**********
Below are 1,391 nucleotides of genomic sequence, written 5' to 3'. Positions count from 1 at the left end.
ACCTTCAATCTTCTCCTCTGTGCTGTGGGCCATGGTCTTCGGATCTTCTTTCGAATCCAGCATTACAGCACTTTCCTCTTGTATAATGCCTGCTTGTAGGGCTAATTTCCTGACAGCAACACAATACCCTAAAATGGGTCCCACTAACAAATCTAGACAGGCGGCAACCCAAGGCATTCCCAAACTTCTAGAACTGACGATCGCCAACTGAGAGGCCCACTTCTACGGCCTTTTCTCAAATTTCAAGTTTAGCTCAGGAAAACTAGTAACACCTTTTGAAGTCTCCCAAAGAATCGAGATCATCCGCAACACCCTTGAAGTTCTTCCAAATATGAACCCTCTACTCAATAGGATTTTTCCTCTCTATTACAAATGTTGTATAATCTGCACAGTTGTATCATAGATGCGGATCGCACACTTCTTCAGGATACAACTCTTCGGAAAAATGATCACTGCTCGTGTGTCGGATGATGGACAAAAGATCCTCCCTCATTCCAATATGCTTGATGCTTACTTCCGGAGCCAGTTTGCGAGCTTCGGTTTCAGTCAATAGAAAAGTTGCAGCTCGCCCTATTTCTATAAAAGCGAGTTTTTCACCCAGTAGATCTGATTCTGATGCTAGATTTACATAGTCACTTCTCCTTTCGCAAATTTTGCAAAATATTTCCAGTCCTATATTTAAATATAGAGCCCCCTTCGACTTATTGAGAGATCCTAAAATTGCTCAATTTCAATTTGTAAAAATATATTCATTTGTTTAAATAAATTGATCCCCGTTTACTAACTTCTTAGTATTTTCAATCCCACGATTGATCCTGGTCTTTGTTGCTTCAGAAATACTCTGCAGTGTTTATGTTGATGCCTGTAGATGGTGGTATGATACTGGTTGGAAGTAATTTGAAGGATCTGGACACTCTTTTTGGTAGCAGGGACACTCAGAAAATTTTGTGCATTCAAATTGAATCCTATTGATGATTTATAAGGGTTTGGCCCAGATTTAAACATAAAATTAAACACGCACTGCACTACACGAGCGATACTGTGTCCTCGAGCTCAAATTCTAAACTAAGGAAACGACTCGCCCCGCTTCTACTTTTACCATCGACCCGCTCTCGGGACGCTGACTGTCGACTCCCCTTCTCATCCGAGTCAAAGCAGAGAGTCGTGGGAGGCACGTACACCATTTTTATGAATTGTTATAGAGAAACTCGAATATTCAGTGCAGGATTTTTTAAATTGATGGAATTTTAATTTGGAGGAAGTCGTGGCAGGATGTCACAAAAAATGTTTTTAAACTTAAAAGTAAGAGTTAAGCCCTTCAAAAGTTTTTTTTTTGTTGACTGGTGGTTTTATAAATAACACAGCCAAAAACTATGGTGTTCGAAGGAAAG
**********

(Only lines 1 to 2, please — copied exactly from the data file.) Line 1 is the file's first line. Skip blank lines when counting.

Below are 1,391 nucleotides of genomic sequence, written 5' to 3'. Positions count from 1 at the left end.
ACCTTCAATCTTCTCCTCTGTGCTGTGGGCCATGGTCTTCGGATCTTCTTTCGAATCCAGCATTACAGCACTTTCCTCTTGTATAATGCCTGCTTGTAGGGCTAATTTCCTGACAGCAACACAATACCCTAAAATGGGTCCCACTAACAAATCTAGACAGGCGGCAACCCAAGGCATTCCCAAACTTCTAGAACTGACGATCGCCAACTGAGAGGCCCACTTCTACGGCCTTTTCTCAAATTTCAAGTTTAGCTCAGGAAAACTAGTAACACCTTTTGAAGTCTCCCAAAGAATCGAGATCATCCGCAACACCCTTGAAGTTCTTCCAAATATGAACCCTCTACTCAATAGGATTTTTCCTCTCTATTACAAATGTTGTATAATCTGCACAGTTGTATCATAGATGCGGATCGCACACTTCTTCAGGATACAACTCTTCGGAAAAATGATCACTGCTCGTGTGTCGGATGATGGACAAAAGATCCTCCCTCATTCCAATATGCTTGATGCTTACTTCCGGAGCCAGTTTGCGAGCTTCGGTTTCAGTCAATAGAAAAGTTGCAGCTCGCCCTATTTCTATAAAAGCGAGTTTTTCACCCAGTAGATCTGATTCTGATGCTAGATTTACATAGTCACTTCTCCTTTCGCAAATTTTGCAAAATATTTCCAGTCCTATATTTAAATATAGAGCCCCCTTCGACTTATTGAGAGATCCTAAAATTGCTCAATTTCAATTTGTAAAAATATATTCATTTGTTTAAATAAATTGATCCCCGTTTACTAACTTCTTAGTATTTTCAATCCCACGATTGATCCTGGTCTTTGTTGCTTCAGAAATACTCTGCAGTGTTTATGTTGATGCCTGTAGATGGTGGTATGATACTGGTTGGAAGTAATTTGAAGGATCTGGACACTCTTTTTGGTAGCAGGGACACTCAGAAAATTTTGTGCATTCAAATTGAATCCTATTGATGATTTATAAGGGTTTGGCCCAGATTTAAACATAAAATTAAACACGCACTGCACTACACGAGCGATACTGTGTCCTCGAGCTCAAATTCTAAACTAAGGAAACGACTCGCCCCGCTTCTACTTTTACCATCGACCCGCTCTCGGGACGCTGACTGTCGACTCCCCTTCTCATCCGAGTCAAAGCAGAGAGTCGTGGGAGGCACGTACACCATTTTTATGAATTGTTATAGAGAAACTCGAATATTCAGTGCAGGATTTTTTAAATTGATGGAATTTTAATTTGGAGGAAGTCGTGGCAGGATGTCACAAAAAATGTTTTTAAACTTAAAAGTAAGAGTTAAGCCCTTCAAAAGTTTTTTTTTTGTTGACTGGTGGTTTTATAAATAACACAGCCAAAAACTATGGTGTTCGAAGGAAAG